Eliza Kinney was born to Irish immigrants in Canada around 1845. She is my 3x-great-grandmother on my mom’s Irish side. Eliza moved many times in her life. As a girl, she traveled with her parents from Canada to Vermont and then to northern Pennsylvania. In 1864, alongside her new husband James Daly, she moved west to settle with her new family in southern Wisconsin. She left her parents and many siblings behind in Pennsylvania. Only five years later, Eliza was on the move again, this time traveling farther west to cut a new farm out of the prairie in southwestern Minnesota. By age 30, Eliza had already made five major cross-country moves—all without automobiles and mostly without trains. Later in life, Eliza’s family made a final move, another 100+ miles northwest to a farm near the South Dakota border. This Eliza is also a bit of an enigma. After her husband’s death in 1913, I can’t find her again. Her gravestone, marked “1845-1931,” is the only evidence of her whereabouts after 1913.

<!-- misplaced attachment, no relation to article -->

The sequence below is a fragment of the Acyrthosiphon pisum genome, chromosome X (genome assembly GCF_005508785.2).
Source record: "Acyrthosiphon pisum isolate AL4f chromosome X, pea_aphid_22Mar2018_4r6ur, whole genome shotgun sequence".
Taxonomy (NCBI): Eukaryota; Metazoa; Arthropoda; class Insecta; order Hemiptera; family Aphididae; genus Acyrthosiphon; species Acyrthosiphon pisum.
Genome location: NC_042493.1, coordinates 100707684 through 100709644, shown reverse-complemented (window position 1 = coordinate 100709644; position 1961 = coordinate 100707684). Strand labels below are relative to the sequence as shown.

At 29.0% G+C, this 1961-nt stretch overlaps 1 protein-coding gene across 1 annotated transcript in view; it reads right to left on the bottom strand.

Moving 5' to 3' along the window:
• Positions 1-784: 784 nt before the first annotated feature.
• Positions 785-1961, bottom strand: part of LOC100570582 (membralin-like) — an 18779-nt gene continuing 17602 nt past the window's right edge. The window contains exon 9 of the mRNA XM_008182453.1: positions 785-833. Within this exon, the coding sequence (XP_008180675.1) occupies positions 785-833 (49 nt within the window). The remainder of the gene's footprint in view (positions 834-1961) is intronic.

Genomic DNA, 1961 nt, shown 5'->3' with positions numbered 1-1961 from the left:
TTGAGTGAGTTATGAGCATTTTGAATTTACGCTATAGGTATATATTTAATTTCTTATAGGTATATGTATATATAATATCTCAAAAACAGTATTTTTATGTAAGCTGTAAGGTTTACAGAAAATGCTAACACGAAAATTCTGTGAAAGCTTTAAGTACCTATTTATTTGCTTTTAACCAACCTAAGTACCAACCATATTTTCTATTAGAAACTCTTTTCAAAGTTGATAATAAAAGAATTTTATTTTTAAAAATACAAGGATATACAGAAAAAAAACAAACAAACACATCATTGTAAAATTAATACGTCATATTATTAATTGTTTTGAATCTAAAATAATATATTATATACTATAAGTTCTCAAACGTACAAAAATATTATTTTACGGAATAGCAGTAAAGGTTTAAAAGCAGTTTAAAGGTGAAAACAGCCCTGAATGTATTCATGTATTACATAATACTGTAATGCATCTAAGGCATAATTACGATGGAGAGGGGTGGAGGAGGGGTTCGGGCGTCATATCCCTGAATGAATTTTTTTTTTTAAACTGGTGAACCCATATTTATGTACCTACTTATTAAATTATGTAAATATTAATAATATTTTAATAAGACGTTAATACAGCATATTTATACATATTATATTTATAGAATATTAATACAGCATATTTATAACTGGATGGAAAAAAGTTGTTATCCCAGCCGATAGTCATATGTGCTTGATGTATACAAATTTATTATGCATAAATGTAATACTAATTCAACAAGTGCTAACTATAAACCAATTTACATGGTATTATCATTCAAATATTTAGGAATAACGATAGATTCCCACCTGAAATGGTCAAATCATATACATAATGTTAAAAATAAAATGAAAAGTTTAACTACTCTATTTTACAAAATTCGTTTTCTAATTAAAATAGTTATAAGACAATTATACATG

Though we don’t know much about the personality of either Eliza, we can still draw meaning from their stories. Both Elizas were migrants, especially Eliza Kinney. Like her namesakes, we hope our daughter Eliza goes where life takes her, or rather, takes her life where she want it to go, wherever that may be. Like her ancestors, we hope she grows up to change her own circumstances for the better.

Family photograph of Pauline Shoultz outside home, 1940s.
Family photograph of Pauline Shoultz outside home, 1940s.